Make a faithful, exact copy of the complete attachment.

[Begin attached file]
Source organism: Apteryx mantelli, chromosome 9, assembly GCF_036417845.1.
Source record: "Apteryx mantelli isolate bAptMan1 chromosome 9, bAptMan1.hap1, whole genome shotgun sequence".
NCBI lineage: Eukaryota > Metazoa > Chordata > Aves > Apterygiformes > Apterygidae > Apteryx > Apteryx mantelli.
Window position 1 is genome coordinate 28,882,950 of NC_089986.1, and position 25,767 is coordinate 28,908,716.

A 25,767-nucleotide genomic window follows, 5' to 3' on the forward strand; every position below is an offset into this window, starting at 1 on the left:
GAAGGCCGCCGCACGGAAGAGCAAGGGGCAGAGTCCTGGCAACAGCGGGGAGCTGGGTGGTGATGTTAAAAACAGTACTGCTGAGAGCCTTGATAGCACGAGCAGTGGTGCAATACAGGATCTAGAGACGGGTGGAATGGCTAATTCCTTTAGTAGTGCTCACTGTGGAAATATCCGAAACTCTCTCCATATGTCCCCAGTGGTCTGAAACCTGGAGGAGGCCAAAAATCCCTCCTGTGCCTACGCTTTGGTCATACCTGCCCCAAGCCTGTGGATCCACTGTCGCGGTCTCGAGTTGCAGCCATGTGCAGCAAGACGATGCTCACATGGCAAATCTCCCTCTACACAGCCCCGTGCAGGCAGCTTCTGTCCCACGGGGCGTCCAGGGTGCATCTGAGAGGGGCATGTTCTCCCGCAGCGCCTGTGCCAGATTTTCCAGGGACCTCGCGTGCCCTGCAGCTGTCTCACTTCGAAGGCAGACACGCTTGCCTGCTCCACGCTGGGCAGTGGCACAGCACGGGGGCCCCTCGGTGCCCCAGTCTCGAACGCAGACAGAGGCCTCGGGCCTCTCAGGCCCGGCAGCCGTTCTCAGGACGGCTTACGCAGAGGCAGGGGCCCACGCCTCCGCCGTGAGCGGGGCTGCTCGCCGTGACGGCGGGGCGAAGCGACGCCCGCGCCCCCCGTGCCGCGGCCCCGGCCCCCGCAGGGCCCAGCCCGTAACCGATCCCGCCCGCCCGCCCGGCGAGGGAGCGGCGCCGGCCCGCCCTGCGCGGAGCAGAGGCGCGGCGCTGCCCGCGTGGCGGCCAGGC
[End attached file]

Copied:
Source organism: Apteryx mantelli, chromosome 9, assembly GCF_036417845.1.
Source record: "Apteryx mantelli isolate bAptMan1 chromosome 9, bAptMan1.hap1, whole genome shotgun sequence".
NCBI lineage: Eukaryota > Metazoa > Chordata > Aves > Apterygiformes > Apterygidae > Apteryx > Apteryx mantelli.
Window position 1 is genome coordinate 28,882,950 of NC_089986.1, and position 25,767 is coordinate 28,908,716.

A 25,767-nucleotide genomic window follows, 5' to 3' on the forward strand; every position below is an offset into this window, starting at 1 on the left:
GAAGGCCGCCGCACGGAAGAGCAAGGGGCAGAGTCCTGGCAACAGCGGGGAGCTGGGTGGTGATGTTAAAAACAGTACTGCTGAGAGCCTTGATAGCACGAGCAGTGGTGCAATACAGGATCTAGAGACGGGTGGAATGGCTAATTCCTTTAGTAGTGCTCACTGTGGAAATATCCGAAACTCTCTCCATATGTCCCCAGTGGTCTGAAACCTGGAGGAGGCCAAAAATCCCTCCTGTGCCTACGCTTTGGTCATACCTGCCCCAAGCCTGTGGATCCACTGTCGCGGTCTCGAGTTGCAGCCATGTGCAGCAAGACGATGCTCACATGGCAAATCTCCCTCTACACAGCCCCGTGCAGGCAGCTTCTGTCCCACGGGGCGTCCAGGGTGCATCTGAGAGGGGCATGTTCTCCCGCAGCGCCTGTGCCAGATTTTCCAGGGACCTCGCGTGCCCTGCAGCTGTCTCACTTCGAAGGCAGACACGCTTGCCTGCTCCACGCTGGGCAGTGGCACAGCACGGGGGCCCCTCGGTGCCCCAGTCTCGAACGCAGACAGAGGCCTCGGGCCTCTCAGGCCCGGCAGCCGTTCTCAGGACGGCTTACGCAGAGGCAGGGGCCCACGCCTCCGCCGTGAGCGGGGCTGCTCGCCGTGACGGCGGGGCGAAGCGACGCCCGCGCCCCCCGTGCCGCGGCCCCGGCCCCCGCAGGGCCCAGCCCGTAACCGATCCCGCCCGCCCGCCCGGCGAGGGAGCGGCGCCGGCCCGCCCTGCGCGGAGCAGAGGCGCGGCGCTGCCCGCGTGGCGGCCAGGC